State sponsored medical travel… Boom or bust?

International patients funded by governments are much fewer than for other self-funded medical travel niches, but the revenue generated from their treatment is much, much higher. A number of factors are however going to impact the future of this aspect of medical travel, says IMTJ editor in chief Keith Pollard in his latest blog.

Medical travel or medical tourism (if you prefer that phrase) is a complex business. In essence, it consists of a plethora of relatively small market niches with a convoluted mix of patient/consumer/payor needs and wants, involving a wide spectrum of healthcare providers, facilitators and payors.

Much of the attention is given to the low cost consumer market – people who travel from one country to another to save money on treatments such as cosmetic surgery and dentistry and fund the treatment out of their own pockets. Many Brits who travel to Europe and Americans who cross the border to Mexico fall into this bracket.

Other self-funded medical travel niches include those who pay for elective surgery abroad who cannot afford the cost in their own country or the surgery just isn’t available. Bangladeshis travelling to India, or Indonesians travelling to Malaysia would be examples of this.   And then we have very specific niches such as those individuals who travel for IVF where treatments are always self-funded rather than paid for by a third party.

In most of these consumer, self-pay niches the numbers may be high but the revenue per patient is low.

State sponsored medical travel – high value, high complexity

In contrast to these consumer niches, are those patients where treatment is funded by their government, a state institution or a state employer such as the army, the police force or an oil company. In some cases, medical travel is funded because the treatment or the level of medical expertise is not available in the home country. Cost is a factor but it is certainly not the main determinant when choosing a destination. Quality of care and the desire for a positive outcome is far more important.

Patients in this niche are much fewer but the revenue generated from their treatment is much, much higher. Complex diseases such as heart disease, cancer and neurological conditions are a significant influence on the cost of care. Let’s consider some examples:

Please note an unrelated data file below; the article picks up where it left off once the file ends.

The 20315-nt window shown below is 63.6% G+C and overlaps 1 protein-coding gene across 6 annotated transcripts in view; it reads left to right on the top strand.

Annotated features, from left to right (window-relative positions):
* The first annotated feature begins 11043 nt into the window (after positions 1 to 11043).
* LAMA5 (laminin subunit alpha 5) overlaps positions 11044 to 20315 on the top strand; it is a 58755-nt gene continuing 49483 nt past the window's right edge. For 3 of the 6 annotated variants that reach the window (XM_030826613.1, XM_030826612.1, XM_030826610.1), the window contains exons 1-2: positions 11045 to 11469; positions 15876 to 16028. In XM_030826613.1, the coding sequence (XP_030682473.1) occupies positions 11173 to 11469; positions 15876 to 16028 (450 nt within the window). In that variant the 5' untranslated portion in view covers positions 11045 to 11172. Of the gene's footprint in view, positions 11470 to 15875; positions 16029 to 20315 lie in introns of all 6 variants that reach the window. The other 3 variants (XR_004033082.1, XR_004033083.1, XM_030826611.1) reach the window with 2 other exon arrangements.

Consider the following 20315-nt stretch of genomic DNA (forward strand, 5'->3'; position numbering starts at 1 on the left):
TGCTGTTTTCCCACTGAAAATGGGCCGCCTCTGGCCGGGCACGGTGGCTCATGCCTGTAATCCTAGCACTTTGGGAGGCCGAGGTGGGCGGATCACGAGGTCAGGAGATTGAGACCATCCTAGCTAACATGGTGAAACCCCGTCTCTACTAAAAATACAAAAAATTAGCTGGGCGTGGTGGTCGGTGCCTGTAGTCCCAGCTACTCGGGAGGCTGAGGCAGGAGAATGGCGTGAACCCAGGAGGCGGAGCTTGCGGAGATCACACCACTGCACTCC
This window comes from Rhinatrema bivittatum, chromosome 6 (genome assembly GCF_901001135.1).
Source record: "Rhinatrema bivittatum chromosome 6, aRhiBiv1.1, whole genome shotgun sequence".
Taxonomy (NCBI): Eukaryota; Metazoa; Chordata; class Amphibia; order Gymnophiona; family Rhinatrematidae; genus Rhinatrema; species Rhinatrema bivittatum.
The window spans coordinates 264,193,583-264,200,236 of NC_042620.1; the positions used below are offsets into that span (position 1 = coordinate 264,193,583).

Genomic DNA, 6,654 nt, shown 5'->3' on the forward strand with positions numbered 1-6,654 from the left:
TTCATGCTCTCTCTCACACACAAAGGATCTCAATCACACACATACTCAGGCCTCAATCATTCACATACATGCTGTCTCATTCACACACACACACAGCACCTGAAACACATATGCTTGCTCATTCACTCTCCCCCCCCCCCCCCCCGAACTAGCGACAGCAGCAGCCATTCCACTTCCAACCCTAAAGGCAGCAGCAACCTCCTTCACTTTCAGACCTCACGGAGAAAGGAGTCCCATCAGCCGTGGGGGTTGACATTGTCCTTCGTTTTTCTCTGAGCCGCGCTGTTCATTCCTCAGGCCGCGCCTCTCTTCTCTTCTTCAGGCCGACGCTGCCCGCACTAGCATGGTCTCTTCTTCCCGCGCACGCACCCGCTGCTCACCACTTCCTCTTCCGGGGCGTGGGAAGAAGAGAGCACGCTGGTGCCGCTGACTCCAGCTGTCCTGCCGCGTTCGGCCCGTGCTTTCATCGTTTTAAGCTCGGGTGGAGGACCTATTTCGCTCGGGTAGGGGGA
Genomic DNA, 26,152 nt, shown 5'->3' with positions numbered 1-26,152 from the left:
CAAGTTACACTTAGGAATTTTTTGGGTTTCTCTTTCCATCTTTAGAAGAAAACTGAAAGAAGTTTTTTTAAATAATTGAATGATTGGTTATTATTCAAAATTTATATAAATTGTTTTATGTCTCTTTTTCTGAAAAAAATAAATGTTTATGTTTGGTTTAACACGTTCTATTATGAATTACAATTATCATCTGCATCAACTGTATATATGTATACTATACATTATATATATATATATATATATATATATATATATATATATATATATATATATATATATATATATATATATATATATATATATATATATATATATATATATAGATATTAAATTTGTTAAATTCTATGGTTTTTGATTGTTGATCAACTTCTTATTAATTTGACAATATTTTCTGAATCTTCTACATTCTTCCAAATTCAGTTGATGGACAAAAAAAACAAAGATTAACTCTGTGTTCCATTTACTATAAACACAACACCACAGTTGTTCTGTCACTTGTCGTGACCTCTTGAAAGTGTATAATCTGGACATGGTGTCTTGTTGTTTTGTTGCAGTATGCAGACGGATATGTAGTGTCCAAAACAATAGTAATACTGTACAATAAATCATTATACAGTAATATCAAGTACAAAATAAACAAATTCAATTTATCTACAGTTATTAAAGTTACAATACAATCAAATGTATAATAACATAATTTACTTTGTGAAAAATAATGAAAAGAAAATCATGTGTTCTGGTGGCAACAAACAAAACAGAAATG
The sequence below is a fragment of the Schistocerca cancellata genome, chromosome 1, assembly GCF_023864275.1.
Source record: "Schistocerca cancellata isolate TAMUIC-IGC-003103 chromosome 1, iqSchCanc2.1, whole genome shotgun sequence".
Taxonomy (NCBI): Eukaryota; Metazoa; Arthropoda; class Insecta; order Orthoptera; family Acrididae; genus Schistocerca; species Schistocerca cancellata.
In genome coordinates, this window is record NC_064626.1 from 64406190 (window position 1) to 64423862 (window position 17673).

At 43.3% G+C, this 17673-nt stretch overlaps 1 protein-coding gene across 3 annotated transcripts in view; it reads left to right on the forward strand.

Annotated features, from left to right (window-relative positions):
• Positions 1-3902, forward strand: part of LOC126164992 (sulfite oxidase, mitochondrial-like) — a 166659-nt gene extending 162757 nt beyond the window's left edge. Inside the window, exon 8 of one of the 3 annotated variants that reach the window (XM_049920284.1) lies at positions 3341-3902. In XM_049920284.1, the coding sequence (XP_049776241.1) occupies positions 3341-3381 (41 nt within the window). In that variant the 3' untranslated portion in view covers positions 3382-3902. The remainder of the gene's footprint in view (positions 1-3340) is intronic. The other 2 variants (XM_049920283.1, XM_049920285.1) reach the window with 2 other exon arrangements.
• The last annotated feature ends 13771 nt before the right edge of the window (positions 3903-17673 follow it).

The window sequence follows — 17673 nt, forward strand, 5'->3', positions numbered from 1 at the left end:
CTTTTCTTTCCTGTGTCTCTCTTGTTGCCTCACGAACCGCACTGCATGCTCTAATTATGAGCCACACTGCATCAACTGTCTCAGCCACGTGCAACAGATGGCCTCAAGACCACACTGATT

• The UK, and specifically, London has historically benefitted form an inflow of international patients from the Gulf seeking complex treatment. Before the pandemic, London’s private and NHS hospitals were generating around £400 million (US$539m) from treating such patients. But the number of patients is relatively small. Average treatment revenue per patient is around £45,000 (US$60,000) but that masks a wide range, with some individual patients generating £200,000 (US$269,000) or more for lengthy and expensive treatment.
  • Likewise, the USA is a popular destination for such high value patients. Based on data from the US Cooperative for International Patient Programs (USCIPP), in 2018/2019 58,012 international patients were reported by 51 US hospitals. These patients generated US$2.9 billion of hospital gross revenue. 15% of patients were paediatric (25% of reporting hospitals are specialist paediatric facilities). There were 14,449 inpatient visits and 155,015 outpatient visits. The average revenue per patient… around US$50,000.

Post Covid recovery?

Gradually, the flow of these high value patients is beginning to recover as pandemic imposed travel restrictions are lifted. But it will take some time before we are back to pre-pandemic levels.

A number of factors are going to impact the future of this aspect of medical travel, and it’s difficult to estimate at the moment whether we’re going to see future growth or a contraction of this high value market.

  • Many traditional source markets for such patients are investing in their domestic healthcare systems. This is particularly true of the Gulf where investment in healthcare facilities is rampant. However, quality of care is not about buildings and the technology that they contain. It’s about people. Attracting the best surgeons and the best physician to such facilities is never easy. Such new developments will struggle to match the expertise available elsewhere and there will continue to be an outflow of “harder to treat” patients. Partnering with well respected centres of medical expertise in the USA, UK, Germany etc is one way of filling the knowledge gap.
  • Governments across the globe are paying the price for countering COVID-19. The state coffers have been emptied to pay for the cost of vaccination and hospital care and support businesses that have been impacted. The state budget for treatment abroad will no doubt be affected and the purse strings will tighten. There will be pressure on cost and a search for best value. Some government payors will be looking farther afield to find similar quality of care but at a lower price.
  • The pressure on domestic healthcare systems from COVID-19 has resulted in a backlog of demand for surgery in some source markets. The UK’s burgeoning NHS waiting lists are clear evidence of this. In the UK, the proposed solution is to contract work out to the UK’s private hospital sector.  In other markets, the solution to an overworked domestic healthcare system may be to outsource treatment to hospitals abroad.

The next few months will provide a clearer indication of where medical travel is going. We are by no means in a post-pandemic world yet. In 2023 perhaps? In 2024 more likely? It will be a long, slow haul.